Left Brain/Right Brain Harmony: It Can Be Done

I'm kind of offended by this shirt (God, she's so sensitive). At first I thought it was funny, which I still in a way do, but I hate the left brain/right brain stereotypes surrounding it. Back when I was at UCLA, South Campus majors (math, sciences, engineering, etc...) saw the North Campus majors (humanities) as touchy-feely, impractical, time-wasting hippies, while we saw them as nerdy virgins who holed themselves up in labs refusing to shower, breathe fresh air, or have fun of any type. Okay, I'm exaggerating, but there definitely tends to be a divide in academics. It's annoying.

People are always shocked to learn that I have both biology and English teaching credentials, or that I switched majors from biology to English after my first year in college. It is possible to be fascinated by the human body and books; my head hasn't exploded yet! Reading and writing definitely come easier, as many sleepless nights trying to figure out organic chemistry proved. But who cares? Just because something is easier doesn't mean it's better (umm
, if for some strange reason my boss is somehow reading this, I really don't want to teach biology... I love it, but I'd like to stay in the English Department, thankyouverymuch).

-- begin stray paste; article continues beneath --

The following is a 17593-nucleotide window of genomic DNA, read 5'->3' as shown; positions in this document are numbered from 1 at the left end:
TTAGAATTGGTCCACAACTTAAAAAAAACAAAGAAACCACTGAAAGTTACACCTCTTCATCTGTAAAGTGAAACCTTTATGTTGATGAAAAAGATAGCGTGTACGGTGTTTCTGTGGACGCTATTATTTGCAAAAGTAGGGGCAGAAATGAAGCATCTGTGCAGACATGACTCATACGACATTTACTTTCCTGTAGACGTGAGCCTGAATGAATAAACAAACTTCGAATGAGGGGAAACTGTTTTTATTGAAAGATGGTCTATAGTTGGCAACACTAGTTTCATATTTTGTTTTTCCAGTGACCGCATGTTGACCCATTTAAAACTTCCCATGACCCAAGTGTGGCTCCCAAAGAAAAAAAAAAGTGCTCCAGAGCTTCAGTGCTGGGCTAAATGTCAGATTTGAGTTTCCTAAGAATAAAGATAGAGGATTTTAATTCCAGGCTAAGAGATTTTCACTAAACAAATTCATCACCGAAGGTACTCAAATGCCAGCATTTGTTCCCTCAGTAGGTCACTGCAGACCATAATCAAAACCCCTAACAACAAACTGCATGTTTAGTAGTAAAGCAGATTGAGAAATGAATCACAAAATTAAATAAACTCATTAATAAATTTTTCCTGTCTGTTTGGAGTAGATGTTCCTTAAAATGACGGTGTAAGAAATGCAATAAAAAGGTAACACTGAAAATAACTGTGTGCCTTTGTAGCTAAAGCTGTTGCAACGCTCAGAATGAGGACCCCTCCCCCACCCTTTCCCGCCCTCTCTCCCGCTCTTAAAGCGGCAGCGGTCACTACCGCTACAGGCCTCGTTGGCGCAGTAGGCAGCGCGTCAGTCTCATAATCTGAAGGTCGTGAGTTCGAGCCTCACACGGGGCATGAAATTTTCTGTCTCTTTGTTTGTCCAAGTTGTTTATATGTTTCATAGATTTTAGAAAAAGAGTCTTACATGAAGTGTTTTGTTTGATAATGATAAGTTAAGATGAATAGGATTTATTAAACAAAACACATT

Somewhere during our educational careers we learn that some things aren't as hard as others; some people gravitate towards math, some language arts, others PE, and a few smoking weed in the bathroom. Then it seems as if we're placed on a track, whether by our parents, teachers or ourselves, and we go from there. I constantly hear "I've always failed English, I hate reading, I'm not good at writing." There are people who break away from these expectations, but some people end up missing out on interesting things, whether modern fiction, mitosis, or yoga because they think they fit a certain mold. Live a little, calculate a tip without your phone, read a novel, watch the history channel, lift some weights. Variety is the spice of life (see below).

1 comment:

  1. I have a degree in marketing, my husband in accounting and finance. Unfortunately, ever since I graduated college I've held positions that require me to do quite a bit of math (budgets, really) and I always say "I was a marketing major because I didn't want to do math". It's true, but it doesn't mean I'm not good at it!